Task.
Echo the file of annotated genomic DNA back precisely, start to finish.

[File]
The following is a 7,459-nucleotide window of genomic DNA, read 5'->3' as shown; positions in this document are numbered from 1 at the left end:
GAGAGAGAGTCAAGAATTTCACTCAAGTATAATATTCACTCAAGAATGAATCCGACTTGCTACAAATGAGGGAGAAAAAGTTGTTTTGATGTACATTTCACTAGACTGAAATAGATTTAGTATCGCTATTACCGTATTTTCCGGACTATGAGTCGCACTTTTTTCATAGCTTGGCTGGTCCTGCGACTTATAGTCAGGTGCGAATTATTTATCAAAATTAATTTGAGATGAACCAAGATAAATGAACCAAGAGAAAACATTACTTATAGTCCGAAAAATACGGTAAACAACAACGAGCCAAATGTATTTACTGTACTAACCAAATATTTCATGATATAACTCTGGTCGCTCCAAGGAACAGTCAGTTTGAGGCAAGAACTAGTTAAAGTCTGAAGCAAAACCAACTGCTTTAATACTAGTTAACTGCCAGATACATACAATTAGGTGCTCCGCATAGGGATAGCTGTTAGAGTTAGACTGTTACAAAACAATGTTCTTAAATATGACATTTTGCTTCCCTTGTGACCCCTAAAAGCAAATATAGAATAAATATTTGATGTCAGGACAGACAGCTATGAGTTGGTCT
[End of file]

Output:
The following is a 7,459-nucleotide window of genomic DNA, read 5'->3' as shown; positions in this document are numbered from 1 at the left end:
GAGAGAGAGTCAAGAATTTCACTCAAGTATAATATTCACTCAAGAATGAATCCGACTTGCTACAAATGAGGGAGAAAAAGTTGTTTTGATGTACATTTCACTAGACTGAAATAGATTTAGTATCGCTATTACCGTATTTTCCGGACTATGAGTCGCACTTTTTTCATAGCTTGGCTGGTCCTGCGACTTATAGTCAGGTGCGAATTATTTATCAAAATTAATTTGAGATGAACCAAGATAAATGAACCAAGAGAAAACATTACTTATAGTCCGAAAAATACGGTAAACAACAACGAGCCAAATGTATTTACTGTACTAACCAAATATTTCATGATATAACTCTGGTCGCTCCAAGGAACAGTCAGTTTGAGGCAAGAACTAGTTAAAGTCTGAAGCAAAACCAACTGCTTTAATACTAGTTAACTGCCAGATACATACAATTAGGTGCTCCGCATAGGGATAGCTGTTAGAGTTAGACTGTTACAAAACAATGTTCTTAAATATGACATTTTGCTTCCCTTGTGACCCCTAAAAGCAAATATAGAATAAATATTTGATGTCAGGACAGACAGCTATGAGTTGGTCT